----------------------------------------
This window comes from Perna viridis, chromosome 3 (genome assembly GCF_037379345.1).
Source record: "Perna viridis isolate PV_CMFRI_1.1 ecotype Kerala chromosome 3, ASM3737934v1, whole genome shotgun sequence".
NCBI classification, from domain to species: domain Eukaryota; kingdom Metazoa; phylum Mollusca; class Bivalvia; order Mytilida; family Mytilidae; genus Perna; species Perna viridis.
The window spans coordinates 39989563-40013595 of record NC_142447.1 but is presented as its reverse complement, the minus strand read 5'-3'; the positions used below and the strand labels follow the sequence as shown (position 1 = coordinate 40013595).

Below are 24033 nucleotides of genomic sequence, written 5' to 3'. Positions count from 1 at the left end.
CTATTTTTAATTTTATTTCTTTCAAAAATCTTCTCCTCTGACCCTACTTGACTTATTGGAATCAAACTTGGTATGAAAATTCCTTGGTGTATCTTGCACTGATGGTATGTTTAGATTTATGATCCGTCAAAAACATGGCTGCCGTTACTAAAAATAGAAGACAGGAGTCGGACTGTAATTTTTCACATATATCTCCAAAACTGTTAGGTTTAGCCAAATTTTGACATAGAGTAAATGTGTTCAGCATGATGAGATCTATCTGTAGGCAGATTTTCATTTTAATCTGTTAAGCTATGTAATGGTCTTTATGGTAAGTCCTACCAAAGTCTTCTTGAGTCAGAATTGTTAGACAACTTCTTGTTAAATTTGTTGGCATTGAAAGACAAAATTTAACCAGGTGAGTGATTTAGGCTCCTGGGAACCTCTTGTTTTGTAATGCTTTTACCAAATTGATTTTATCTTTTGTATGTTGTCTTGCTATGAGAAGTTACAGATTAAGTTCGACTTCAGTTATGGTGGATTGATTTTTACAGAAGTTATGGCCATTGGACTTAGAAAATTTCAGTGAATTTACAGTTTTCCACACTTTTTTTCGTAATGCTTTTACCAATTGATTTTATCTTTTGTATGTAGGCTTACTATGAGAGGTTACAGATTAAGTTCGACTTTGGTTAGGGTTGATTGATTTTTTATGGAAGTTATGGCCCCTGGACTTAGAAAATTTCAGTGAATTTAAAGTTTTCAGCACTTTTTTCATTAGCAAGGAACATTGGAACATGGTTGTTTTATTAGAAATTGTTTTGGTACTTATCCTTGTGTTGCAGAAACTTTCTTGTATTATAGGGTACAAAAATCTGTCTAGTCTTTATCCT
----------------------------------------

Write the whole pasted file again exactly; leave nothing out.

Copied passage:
This window comes from Perna viridis, chromosome 3 (genome assembly GCF_037379345.1).
Source record: "Perna viridis isolate PV_CMFRI_1.1 ecotype Kerala chromosome 3, ASM3737934v1, whole genome shotgun sequence".
NCBI classification, from domain to species: domain Eukaryota; kingdom Metazoa; phylum Mollusca; class Bivalvia; order Mytilida; family Mytilidae; genus Perna; species Perna viridis.
The window spans coordinates 39989563-40013595 of record NC_142447.1 but is presented as its reverse complement, the minus strand read 5'-3'; the positions used below and the strand labels follow the sequence as shown (position 1 = coordinate 40013595).

Below are 24033 nucleotides of genomic sequence, written 5' to 3'. Positions count from 1 at the left end.
CTATTTTTAATTTTATTTCTTTCAAAAATCTTCTCCTCTGACCCTACTTGACTTATTGGAATCAAACTTGGTATGAAAATTCCTTGGTGTATCTTGCACTGATGGTATGTTTAGATTTATGATCCGTCAAAAACATGGCTGCCGTTACTAAAAATAGAAGACAGGAGTCGGACTGTAATTTTTCACATATATCTCCAAAACTGTTAGGTTTAGCCAAATTTTGACATAGAGTAAATGTGTTCAGCATGATGAGATCTATCTGTAGGCAGATTTTCATTTTAATCTGTTAAGCTATGTAATGGTCTTTATGGTAAGTCCTACCAAAGTCTTCTTGAGTCAGAATTGTTAGACAACTTCTTGTTAAATTTGTTGGCATTGAAAGACAAAATTTAACCAGGTGAGTGATTTAGGCTCCTGGGAACCTCTTGTTTTGTAATGCTTTTACCAAATTGATTTTATCTTTTGTATGTTGTCTTGCTATGAGAAGTTACAGATTAAGTTCGACTTCAGTTATGGTGGATTGATTTTTACAGAAGTTATGGCCATTGGACTTAGAAAATTTCAGTGAATTTACAGTTTTCCACACTTTTTTTCGTAATGCTTTTACCAATTGATTTTATCTTTTGTATGTAGGCTTACTATGAGAGGTTACAGATTAAGTTCGACTTTGGTTAGGGTTGATTGATTTTTTATGGAAGTTATGGCCCCTGGACTTAGAAAATTTCAGTGAATTTAAAGTTTTCAGCACTTTTTTCATTAGCAAGGAACATTGGAACATGGTTGTTTTATTAGAAATTGTTTTGGTACTTATCCTTGTGTTGCAGAAACTTTCTTGTATTATAGGGTACAAAAATCTGTCTAGTCTTTATCCT